Thursday, December 29, 2005

Demolition II

Open Windows: another building on the site in the process of becoming a threat to public safety.

An earlier post suggested that some of the buildings that will soon be demolished by Forest City Ratner may in fact be in relatively good repair. While some of them look fine from the outside, apparently we have to accept the developers’ statement - that their engineering report requires that the buildings be demolished immediately since they pose a threat to public safety - since no independent engineer is permitted to see the interiors.

Severe structural damage is said to have been caused by recent water infiltration. This is relatively unusual in New York; there are several well-known buildings in all neighborhoods that have stood empty for decades, and have managed to maintain their structural integrity. Property owners know that severe structural damage caused by water infiltration is an indication of willful neglect. While due process, as required by the State’s Environmental Impact Statement process, mandates that no work be done on the project during the impact assessment phase, work required for public safety trumps due process. So the forces of nature have been enlisted to expedite work on the project and push along the project’s schedule. The fact that these buildings have been allowed to deteriorate to the point of requiring demolition is a matter of expediency for the developer.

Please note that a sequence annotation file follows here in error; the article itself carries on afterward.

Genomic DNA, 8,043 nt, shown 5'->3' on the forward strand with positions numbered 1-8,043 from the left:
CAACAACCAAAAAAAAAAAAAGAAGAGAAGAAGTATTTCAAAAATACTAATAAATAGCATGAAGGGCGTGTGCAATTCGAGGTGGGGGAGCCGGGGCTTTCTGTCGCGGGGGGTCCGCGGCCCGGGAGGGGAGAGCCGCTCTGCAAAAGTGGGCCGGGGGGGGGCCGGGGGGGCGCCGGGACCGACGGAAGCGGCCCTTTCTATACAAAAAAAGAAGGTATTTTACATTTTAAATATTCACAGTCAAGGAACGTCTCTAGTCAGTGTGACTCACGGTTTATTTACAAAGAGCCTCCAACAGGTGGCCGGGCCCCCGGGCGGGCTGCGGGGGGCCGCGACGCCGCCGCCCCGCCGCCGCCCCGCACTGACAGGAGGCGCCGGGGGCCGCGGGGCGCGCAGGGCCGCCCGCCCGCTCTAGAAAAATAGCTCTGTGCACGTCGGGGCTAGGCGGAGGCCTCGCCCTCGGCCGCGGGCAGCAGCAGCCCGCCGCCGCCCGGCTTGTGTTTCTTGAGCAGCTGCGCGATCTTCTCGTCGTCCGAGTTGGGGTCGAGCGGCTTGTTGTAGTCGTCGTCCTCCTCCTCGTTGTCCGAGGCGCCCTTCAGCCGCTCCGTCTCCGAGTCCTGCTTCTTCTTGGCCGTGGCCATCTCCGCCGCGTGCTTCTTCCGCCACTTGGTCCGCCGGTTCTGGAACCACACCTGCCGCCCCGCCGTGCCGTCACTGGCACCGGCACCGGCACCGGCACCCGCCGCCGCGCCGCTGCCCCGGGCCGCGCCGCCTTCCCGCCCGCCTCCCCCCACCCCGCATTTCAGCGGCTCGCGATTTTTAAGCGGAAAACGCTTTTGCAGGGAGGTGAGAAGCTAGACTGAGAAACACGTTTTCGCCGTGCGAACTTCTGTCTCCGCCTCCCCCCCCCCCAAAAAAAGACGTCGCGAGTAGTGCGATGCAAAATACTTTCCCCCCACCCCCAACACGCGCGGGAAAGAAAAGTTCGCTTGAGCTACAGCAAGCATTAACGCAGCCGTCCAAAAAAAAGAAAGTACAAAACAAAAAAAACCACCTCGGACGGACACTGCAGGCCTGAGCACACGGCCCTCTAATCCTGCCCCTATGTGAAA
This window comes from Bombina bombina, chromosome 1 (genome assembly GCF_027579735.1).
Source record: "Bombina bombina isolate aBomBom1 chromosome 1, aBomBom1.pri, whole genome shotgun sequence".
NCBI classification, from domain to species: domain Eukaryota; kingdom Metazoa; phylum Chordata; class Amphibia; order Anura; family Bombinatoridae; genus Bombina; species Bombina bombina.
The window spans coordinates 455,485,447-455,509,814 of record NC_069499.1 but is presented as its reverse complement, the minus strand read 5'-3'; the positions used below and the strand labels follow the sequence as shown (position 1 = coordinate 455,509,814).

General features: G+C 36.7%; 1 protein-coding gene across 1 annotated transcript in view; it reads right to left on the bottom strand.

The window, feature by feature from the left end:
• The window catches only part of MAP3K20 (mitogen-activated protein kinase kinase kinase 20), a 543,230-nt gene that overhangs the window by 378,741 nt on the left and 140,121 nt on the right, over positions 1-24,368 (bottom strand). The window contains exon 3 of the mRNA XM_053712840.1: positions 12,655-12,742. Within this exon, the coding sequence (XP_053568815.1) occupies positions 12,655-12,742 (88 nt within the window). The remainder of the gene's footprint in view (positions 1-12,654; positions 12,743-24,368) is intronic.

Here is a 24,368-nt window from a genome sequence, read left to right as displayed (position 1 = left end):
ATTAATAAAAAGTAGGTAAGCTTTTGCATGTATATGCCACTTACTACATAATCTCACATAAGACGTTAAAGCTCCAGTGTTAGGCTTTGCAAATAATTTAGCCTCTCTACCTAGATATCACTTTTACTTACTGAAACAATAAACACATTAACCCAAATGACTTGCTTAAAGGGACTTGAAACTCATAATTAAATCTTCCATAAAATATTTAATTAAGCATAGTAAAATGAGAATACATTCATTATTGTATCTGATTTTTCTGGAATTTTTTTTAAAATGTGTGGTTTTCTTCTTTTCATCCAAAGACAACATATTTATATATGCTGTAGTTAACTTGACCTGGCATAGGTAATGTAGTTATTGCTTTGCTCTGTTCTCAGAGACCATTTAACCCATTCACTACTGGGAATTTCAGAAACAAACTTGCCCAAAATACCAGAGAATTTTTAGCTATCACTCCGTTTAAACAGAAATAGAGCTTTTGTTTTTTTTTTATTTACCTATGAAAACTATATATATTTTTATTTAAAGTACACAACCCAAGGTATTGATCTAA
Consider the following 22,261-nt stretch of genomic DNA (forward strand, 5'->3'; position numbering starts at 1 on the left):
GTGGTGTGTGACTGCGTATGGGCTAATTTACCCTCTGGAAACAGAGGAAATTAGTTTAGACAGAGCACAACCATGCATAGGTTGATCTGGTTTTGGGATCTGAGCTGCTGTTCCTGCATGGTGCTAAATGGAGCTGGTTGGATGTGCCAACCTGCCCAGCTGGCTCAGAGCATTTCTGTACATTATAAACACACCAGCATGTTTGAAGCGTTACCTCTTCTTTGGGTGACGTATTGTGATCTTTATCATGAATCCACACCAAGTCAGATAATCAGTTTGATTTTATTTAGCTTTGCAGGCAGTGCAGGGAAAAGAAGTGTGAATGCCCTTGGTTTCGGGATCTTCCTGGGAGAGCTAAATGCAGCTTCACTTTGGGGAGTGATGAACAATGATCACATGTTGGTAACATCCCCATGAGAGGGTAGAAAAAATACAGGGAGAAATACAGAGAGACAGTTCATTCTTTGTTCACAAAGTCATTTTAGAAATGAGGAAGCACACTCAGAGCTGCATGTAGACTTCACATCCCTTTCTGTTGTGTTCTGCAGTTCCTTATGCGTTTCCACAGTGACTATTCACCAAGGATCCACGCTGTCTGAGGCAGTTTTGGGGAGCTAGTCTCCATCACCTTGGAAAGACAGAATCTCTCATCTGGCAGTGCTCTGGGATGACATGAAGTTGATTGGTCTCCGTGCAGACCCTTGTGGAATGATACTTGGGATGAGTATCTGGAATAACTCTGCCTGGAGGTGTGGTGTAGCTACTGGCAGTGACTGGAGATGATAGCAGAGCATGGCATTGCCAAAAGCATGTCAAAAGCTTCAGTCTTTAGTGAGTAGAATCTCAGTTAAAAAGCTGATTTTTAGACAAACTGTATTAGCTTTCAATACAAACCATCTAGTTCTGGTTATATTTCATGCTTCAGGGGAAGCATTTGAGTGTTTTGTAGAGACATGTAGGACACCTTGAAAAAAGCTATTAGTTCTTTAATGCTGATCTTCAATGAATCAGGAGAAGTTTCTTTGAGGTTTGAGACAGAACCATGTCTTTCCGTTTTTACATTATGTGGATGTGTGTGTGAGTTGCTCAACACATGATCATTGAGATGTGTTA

So where is the public input process in all of this? Isn’t it conceivable that a possible mitigation action, coming out of the Environment Impact Statement process, could be to explore ways to integrate the project into the surrounding neighborhoods? Couldn’t one strategy to do this be to maintain some of the existing character and scale of the significant buildings on the site, and adaptively reuse them in the project? Causing the buildings on the site to be demolished limits the options available to the design team. What’s the point of public input if there are no options to the developers’ first plans?


Anonymous Anonymous said...

Adaptive reuse is not only important for maintaining the existing character of a neighborhood, but a potentially inspiring and challenging design problem for a design team that is up to the task. The dynamic tension that is the result of new forms fusing with old could be fantastic.

The intent is not to integrate the old for some nostalgic longing for the past, but to recognize that there is something fundamentally fantastic about these old structures. Removing these buildings from the neighborhood is not just an erasure of memories and histories, but a loss in our current contemporary urban experience.

Through out New York City and many other cities around the world, designers are facing similar challenges. There are a few (Tate Modern in London comes to mind) but not enough models that illuminate the potential of adaptive reuse. The Atlantic Yards site is a playground of incredible textures, colors, patterns - a cacophony of inspirations to draw from.

I ask the design team and the developers to meet this challenge of integrating old and new. The result, if done well, will be truly unique and a model for others.

4:13 PM  

Post a Comment

<< Home